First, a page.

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Menschion: Adele Lubarsky

Journal Staff

Adele Lubarsky, second from left, with her family at her son Lee’s wedding.

OCTOBER 4, 2018 – Adele Lubarsky grew up in Chelsea, and still spends most of her days there as principal of the Hooks Elementary School. She has lived with her husband, Mark Lubarsky, in Peabody for 40 years, and is the president of Temple Ner Tamid there. Adele and Mark have two sons, Lee and Eric. Lee and his wife, Lauren, live in New York with sons Max and Drew. Eric lives in Lynn.

Could you tell us about your upbringing and where you grew up?

I grew up in Chelsea in a very close-knit family. My aunt and uncle and their three children lived on the first floor; my parents, sister, and I on the second. My grandparents lived on the same street. To this day, friends are amazed at the closeness I have with my cousins. We support one another during celebrations and challenges.

When did you first become interested in Judaism, and how big an influence was it during your early years?

My dad was a kosher butcher in Malden and later Medford. My mom was a stay-at-home mom, although she was often seen in my dad’s store during the holidays. My family was observant. We had a kosher home. My dad attended Shabbat morning services and my sister and I attended junior congregation services at the Chelsea Hebrew School. I remember my grandfather chanting the haftarah on Yom Kippur afternoon, and how he practiced and practiced for weeks. Hebrew School and the Chelsea YWHA were important growing up. I graduated from Chelsea High School and from Prozdor [a program for Jewish teens at Hebrew College]. I still joke with friends how we took a cab back to Chelsea from Brookline and always hoped the driver would take the Chelsea crew home before the Malden crew. The Chelsea Y was where we met with friends and did lots of socializing. My experiences at Prozdor and Camp Yavneh led me to a career as a religious school teacher. My first religious school teaching job was at Temple B’nai Israel in Beachmont [Revere] when I was a senior in high school. After college, I taught at the former Temple Beth El in Swampscott for three years, and later taught at Temple Ner Tamid in Peabody.

You’re an educator. Can you talk about your jobs and career? What job do you have now, and why did you want to go into education?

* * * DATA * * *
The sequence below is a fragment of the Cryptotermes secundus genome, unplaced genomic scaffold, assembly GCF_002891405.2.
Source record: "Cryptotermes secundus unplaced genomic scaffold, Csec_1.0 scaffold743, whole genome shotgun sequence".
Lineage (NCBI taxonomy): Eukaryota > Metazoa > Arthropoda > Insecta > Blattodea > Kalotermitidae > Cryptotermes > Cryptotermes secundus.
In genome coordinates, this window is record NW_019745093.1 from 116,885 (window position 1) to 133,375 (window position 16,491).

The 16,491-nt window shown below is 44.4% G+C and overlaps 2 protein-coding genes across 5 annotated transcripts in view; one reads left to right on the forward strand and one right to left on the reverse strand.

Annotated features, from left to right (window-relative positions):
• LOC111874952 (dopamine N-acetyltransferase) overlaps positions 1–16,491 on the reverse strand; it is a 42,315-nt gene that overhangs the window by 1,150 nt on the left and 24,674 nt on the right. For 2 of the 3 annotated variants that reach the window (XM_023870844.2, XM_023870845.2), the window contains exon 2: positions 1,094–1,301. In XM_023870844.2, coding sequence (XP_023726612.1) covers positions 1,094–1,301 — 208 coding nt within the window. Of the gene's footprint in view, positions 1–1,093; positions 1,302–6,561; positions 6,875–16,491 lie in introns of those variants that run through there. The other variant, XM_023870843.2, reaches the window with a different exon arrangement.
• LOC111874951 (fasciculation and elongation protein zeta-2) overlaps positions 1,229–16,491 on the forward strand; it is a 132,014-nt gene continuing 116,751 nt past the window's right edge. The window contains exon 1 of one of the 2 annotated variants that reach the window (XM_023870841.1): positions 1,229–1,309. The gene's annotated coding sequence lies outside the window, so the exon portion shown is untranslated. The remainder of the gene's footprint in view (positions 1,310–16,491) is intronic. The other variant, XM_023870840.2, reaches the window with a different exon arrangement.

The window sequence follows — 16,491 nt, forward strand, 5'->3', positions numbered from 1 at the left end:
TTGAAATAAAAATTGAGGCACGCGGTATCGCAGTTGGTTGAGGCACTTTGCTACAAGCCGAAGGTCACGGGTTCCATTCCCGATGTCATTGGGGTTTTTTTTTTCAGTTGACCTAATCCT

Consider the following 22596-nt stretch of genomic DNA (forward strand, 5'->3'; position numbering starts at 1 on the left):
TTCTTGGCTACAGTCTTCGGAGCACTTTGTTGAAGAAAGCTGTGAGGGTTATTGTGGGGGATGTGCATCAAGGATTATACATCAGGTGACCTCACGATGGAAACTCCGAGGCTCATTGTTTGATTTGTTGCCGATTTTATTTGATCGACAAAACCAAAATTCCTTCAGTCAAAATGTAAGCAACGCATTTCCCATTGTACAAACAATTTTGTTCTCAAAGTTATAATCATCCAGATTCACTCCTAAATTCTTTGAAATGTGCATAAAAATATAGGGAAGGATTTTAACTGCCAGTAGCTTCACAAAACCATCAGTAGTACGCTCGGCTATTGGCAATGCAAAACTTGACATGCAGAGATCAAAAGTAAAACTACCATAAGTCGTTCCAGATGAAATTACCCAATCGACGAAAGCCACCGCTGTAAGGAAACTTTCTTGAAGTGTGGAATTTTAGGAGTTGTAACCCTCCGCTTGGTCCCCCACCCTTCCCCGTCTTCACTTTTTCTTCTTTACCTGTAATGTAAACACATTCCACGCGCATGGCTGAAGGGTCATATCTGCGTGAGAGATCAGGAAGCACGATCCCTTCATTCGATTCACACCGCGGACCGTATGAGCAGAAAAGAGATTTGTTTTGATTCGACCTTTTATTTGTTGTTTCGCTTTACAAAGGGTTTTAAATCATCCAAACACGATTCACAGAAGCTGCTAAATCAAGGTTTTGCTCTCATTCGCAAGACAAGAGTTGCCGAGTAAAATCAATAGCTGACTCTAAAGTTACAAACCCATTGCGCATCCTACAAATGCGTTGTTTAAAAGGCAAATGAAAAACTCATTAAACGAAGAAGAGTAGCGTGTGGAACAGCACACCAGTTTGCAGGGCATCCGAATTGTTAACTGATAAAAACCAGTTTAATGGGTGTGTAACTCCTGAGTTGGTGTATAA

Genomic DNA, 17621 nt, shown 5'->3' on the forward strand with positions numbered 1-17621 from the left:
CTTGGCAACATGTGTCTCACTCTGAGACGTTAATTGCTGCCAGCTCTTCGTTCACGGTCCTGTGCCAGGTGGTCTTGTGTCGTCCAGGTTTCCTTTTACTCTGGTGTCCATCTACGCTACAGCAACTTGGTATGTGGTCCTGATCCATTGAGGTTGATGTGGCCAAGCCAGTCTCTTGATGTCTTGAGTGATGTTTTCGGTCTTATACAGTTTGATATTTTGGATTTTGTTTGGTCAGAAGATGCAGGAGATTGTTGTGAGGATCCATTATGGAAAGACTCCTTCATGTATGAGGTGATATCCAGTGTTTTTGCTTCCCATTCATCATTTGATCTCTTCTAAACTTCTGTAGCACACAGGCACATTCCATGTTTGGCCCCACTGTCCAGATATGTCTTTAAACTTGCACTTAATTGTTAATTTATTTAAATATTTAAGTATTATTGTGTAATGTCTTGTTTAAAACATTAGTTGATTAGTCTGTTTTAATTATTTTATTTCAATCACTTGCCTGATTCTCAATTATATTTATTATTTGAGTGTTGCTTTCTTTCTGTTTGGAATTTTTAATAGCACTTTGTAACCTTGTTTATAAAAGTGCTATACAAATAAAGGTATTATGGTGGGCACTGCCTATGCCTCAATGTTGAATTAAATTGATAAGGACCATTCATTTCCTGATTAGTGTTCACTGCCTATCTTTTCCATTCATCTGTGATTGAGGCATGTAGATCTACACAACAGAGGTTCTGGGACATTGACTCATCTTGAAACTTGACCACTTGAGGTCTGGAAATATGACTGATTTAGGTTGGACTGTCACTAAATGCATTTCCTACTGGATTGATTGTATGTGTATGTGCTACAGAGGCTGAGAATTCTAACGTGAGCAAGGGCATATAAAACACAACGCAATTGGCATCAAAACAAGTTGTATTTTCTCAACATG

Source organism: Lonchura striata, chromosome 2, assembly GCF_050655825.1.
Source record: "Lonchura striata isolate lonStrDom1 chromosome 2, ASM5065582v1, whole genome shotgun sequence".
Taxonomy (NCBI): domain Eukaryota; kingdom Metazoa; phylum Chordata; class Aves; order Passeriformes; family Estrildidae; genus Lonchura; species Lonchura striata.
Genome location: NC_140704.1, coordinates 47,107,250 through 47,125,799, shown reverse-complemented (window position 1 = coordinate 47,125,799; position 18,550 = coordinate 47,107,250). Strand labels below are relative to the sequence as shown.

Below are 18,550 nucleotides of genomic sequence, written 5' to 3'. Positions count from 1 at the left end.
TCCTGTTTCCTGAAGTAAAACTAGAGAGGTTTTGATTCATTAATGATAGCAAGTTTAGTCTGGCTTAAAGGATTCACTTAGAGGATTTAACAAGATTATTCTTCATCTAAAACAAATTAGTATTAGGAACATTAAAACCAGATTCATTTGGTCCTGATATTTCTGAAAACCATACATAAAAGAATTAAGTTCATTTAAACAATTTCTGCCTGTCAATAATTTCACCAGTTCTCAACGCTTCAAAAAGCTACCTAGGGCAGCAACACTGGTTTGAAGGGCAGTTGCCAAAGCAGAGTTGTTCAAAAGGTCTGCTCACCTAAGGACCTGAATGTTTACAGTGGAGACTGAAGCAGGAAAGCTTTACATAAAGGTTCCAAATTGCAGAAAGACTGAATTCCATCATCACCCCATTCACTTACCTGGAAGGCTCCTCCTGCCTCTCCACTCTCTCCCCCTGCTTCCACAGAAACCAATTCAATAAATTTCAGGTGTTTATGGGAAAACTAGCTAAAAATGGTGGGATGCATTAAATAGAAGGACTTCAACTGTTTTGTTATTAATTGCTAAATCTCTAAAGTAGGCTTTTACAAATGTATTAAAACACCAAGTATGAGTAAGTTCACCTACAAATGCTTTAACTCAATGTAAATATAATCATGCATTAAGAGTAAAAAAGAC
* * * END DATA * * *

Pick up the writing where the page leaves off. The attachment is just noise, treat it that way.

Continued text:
Besides religious school, I taught third grade for many years in Chelsea. When I graduated college, there were no teaching positions available, and so I was hired as a paraprofessional in a bilingual [Spanish] classroom. This position led to my own classroom. In 1999, I took a position as an assistant principal in Chelsea. I have held my current position as the principal of the Hooks Elementary School in Chelsea since 2004. I went into education and have remained in education because I knew I could make a difference in the lives of children. I wanted to give back to Chelsea for all the wonderful experiences I had as a child. When people ask me how many children I have, I proudly say 545.

You lead a large school in Chelsea. What kind of support do inner-city kids need to succeed in school, and in life?

The current population in Chelsea is very different than it was when I was growing up. Chelsea was and still is a melting pot. English is the second language of the majority of my students. Many of their parents do not speak English. We support the students by encouraging them to do their best. We have high expectations for all and accept no excuses. Some students have a trauma history; others are brought up by a single parent working one or two jobs. However, all of the students and their families value education. Several years ago, a former student came to me and thanked me for inspiring her to continue her education. I was her first teacher in the United States. She graduated from Boston University, earning both her bachelor’s and master’s degrees.